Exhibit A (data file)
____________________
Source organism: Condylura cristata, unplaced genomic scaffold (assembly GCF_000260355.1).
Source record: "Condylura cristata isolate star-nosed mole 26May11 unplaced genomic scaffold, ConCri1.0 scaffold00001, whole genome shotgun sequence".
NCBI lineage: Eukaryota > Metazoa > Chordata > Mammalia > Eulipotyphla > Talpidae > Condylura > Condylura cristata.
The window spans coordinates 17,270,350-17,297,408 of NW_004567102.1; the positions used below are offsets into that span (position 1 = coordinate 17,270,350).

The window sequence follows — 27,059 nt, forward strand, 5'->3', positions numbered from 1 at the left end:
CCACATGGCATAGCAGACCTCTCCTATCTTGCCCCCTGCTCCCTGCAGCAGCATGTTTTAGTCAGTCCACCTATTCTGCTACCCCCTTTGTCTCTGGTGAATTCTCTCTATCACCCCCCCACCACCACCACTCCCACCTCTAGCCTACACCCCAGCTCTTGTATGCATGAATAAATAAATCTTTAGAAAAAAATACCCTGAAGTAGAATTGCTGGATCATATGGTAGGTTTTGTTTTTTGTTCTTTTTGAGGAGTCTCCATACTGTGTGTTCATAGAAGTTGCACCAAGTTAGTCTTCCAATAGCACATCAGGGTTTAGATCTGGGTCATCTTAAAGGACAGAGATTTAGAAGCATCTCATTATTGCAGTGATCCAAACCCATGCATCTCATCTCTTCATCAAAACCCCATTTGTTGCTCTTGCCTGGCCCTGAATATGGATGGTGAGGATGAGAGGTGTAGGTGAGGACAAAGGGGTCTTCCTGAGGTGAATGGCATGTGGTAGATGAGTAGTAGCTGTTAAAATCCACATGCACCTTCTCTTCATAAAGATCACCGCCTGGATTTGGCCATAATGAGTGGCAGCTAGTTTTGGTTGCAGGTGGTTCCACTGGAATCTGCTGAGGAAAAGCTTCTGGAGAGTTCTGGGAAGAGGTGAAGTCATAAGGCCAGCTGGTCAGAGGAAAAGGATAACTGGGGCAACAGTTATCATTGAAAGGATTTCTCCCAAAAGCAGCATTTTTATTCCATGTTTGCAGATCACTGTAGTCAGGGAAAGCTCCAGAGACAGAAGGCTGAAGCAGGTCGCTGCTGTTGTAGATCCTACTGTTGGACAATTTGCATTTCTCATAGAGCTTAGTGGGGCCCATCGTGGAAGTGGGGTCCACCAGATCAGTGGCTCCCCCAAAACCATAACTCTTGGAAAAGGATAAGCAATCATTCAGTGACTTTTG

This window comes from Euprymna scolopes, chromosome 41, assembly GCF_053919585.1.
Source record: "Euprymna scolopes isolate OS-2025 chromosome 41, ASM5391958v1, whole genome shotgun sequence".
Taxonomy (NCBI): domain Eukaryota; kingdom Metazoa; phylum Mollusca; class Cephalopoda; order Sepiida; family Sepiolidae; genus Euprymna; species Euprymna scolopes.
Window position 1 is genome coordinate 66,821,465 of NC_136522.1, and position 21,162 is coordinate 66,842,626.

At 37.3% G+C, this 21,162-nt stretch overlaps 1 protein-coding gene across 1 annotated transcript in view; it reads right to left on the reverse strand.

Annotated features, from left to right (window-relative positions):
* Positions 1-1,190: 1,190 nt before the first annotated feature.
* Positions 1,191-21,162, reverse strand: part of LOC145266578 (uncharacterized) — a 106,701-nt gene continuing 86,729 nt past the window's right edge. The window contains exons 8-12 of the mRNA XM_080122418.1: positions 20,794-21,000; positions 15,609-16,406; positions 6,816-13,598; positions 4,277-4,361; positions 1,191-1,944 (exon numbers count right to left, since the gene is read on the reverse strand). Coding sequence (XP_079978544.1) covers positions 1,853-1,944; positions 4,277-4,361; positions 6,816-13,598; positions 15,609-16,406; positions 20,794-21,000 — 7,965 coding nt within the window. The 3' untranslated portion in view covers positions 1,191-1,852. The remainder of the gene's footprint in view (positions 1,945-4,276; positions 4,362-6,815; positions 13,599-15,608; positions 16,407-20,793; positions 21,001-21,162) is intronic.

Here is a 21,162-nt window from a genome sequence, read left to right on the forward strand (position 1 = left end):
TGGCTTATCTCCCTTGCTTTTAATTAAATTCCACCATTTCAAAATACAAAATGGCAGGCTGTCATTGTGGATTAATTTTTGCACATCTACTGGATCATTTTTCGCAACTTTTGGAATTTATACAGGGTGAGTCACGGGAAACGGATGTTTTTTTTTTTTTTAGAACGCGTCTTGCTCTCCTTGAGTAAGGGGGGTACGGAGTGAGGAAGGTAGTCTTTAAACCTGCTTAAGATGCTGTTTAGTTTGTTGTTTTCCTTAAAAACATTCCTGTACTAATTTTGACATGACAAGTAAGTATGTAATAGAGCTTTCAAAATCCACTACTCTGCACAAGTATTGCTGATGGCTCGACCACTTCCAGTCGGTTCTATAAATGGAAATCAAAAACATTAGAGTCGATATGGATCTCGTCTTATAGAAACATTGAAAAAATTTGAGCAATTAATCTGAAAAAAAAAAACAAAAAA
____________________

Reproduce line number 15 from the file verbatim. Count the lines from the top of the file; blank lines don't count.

Here is a 21,162-nt window from a genome sequence, read left to right on the forward strand (position 1 = left end):